Laine's family suffered agonies of uncertainty when the earthquake struck, not knowing what had happened to relatives.

"It took a full week to find out if everyone was safe," he said. "It felt like the longest week of my life. All you heard on CNN was about death tolls. You held your breath the whole time."

The family called on an aunt working for the Canadian government to help track down their loved ones.

"It was nerve-wracking. We had no contact with my grandparents. Their house was destroyed," he said.

But for now it is time to concentrate on the triple jump -- and Laine is very upbeat.

"I am 100 percent healthy. I am a viable medal hopeful," he said, after a promising pre-Olympic warm up at London's Crystal Palace. "My performances are peaking at the right time."

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Japan seeking revenge: Paul Watson

Sea Shepherd founder Paul Watson has accused Japan of hunting him down in revenge for his attacks on its whaling operations, in his first comments since he jumped bail and fled Germany.
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The militant environmentalist who is in hiding, says he felt betrayed by Germany, where he was under house arrest for 70 days, because it had negotiated with Japan to extradite him to Tokyo.

"I am very disappointed with the German government. For me it is obvious that the German government conspired with Japan and Costa Rica to detain me so that I could be handed over to the Japanese," he said on Tuesday in a message to his supporters.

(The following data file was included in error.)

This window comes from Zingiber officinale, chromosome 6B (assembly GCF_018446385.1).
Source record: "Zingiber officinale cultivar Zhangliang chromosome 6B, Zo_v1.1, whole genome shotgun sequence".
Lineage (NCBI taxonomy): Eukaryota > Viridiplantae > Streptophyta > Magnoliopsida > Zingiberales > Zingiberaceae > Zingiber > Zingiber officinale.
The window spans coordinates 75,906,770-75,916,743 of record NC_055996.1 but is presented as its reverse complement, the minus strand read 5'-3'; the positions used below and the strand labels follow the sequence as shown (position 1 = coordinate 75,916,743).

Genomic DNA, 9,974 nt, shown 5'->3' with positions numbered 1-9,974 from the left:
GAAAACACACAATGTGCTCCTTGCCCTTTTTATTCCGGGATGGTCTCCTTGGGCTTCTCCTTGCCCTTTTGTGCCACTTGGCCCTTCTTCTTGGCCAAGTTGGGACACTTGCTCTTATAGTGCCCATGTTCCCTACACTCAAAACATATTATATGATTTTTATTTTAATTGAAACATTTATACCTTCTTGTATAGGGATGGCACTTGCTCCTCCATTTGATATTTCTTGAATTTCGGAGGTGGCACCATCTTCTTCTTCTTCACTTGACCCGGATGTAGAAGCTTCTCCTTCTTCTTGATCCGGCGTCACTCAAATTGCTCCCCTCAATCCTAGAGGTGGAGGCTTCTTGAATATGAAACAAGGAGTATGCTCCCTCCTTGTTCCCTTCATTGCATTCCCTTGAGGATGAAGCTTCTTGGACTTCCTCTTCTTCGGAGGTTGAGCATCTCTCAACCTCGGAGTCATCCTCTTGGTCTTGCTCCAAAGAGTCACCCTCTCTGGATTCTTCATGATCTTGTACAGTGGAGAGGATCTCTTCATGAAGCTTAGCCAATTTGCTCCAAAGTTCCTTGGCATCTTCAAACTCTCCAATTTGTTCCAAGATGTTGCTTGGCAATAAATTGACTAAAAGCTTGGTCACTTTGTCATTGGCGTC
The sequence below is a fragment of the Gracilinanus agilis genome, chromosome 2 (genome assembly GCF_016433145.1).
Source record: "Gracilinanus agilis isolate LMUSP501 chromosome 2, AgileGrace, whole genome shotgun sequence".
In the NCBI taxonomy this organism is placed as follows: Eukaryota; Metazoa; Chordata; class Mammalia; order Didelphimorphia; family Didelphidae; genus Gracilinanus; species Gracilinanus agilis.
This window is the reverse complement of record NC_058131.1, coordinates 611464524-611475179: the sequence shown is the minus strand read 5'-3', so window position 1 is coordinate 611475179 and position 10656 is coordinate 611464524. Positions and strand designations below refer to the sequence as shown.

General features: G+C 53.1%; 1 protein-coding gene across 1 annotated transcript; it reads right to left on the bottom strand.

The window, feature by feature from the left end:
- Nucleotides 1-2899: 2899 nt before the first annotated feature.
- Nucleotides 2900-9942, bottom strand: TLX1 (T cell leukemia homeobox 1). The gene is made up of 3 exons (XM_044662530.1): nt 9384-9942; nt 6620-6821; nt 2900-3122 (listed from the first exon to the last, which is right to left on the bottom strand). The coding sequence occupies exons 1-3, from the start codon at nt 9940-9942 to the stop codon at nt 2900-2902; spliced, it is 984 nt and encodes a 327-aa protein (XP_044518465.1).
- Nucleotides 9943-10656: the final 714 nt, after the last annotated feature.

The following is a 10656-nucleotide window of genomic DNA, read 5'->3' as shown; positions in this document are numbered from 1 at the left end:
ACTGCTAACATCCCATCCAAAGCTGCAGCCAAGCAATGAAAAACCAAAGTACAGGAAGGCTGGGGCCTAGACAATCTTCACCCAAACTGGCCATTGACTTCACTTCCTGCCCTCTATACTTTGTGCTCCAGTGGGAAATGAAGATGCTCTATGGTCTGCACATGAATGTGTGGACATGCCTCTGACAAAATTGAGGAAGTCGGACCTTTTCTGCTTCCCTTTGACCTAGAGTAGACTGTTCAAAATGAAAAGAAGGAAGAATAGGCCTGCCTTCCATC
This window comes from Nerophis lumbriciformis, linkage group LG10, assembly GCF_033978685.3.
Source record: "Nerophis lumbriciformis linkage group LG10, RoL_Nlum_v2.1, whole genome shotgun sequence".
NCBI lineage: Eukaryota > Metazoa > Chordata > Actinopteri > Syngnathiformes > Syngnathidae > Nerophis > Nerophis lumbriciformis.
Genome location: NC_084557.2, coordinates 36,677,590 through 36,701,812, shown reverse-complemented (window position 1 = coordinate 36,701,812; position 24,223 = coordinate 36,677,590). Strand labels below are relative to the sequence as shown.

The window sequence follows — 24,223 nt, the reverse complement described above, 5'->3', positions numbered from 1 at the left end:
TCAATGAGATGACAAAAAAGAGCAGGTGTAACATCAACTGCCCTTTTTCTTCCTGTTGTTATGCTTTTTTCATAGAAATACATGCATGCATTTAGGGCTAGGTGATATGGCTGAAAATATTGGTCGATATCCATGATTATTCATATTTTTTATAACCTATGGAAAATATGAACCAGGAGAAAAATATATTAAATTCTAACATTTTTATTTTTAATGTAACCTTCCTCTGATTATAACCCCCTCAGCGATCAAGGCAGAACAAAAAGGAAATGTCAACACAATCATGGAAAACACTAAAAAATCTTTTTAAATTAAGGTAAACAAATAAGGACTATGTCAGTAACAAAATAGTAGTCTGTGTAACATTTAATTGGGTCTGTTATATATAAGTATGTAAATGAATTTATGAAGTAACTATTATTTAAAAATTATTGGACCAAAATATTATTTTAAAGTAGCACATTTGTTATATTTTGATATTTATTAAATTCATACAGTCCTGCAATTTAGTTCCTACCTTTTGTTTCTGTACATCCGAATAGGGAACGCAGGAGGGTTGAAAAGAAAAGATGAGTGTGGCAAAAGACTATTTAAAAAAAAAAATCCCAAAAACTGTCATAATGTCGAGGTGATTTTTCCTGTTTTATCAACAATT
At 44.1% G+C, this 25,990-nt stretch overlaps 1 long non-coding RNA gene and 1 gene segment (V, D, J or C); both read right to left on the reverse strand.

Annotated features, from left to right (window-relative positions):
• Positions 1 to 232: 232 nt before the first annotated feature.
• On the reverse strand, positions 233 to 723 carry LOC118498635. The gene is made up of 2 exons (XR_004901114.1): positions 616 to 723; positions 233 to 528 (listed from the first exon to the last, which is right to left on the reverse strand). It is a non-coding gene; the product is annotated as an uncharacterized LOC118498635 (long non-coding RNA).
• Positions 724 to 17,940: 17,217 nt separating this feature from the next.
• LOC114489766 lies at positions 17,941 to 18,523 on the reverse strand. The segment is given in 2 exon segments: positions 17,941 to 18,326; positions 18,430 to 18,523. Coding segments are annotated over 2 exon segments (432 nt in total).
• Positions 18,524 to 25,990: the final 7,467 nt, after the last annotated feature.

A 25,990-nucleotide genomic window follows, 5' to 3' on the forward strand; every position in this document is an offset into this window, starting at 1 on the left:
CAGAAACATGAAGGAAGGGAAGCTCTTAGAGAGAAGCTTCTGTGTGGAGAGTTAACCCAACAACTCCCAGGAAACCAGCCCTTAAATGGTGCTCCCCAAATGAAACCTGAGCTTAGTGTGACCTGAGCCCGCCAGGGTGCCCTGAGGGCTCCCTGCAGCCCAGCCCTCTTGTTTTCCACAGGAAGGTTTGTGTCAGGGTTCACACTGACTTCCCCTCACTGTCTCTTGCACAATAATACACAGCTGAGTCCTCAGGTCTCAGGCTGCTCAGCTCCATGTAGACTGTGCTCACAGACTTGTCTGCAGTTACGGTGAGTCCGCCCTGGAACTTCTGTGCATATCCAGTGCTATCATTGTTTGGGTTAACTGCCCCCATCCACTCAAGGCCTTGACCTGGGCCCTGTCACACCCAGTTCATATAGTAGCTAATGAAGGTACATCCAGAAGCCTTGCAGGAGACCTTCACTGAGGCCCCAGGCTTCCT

Mr Watson, who for years has harassed Japan's annual whale hunt off Antarctica, was arrested in Germany in May for extradition to Costa Rica on charges stemming from a high-seas confrontation over shark finning in 2002.

He was detained for a week before being released on bail. He was ordered to appear before police twice a day. But the 61-year-old skipped bail on July 22.

Mr Watson said Costa Rica and Germany had been "pawns in the Japanese quest to silence Sea Shepherd", which has for close to a decade clashed with harpoon ships in the Southern Ocean.

"This was never really about Costa Rica. It has been about Japan all along," he said.

"We have confronted the Japanese whalers for eight seasons and we have humiliated them at sea and more importantly we have frustrated their illegal profiteering from the killing of whales in the Southern Ocean Whale Sanctuary.

"This is not about justice; it is about revenge."

Mr Watson, a white-haired Canadian national known as "Captain" to supporters, refused to reveal his location and said that if he was extradited to Japan he would "never be released".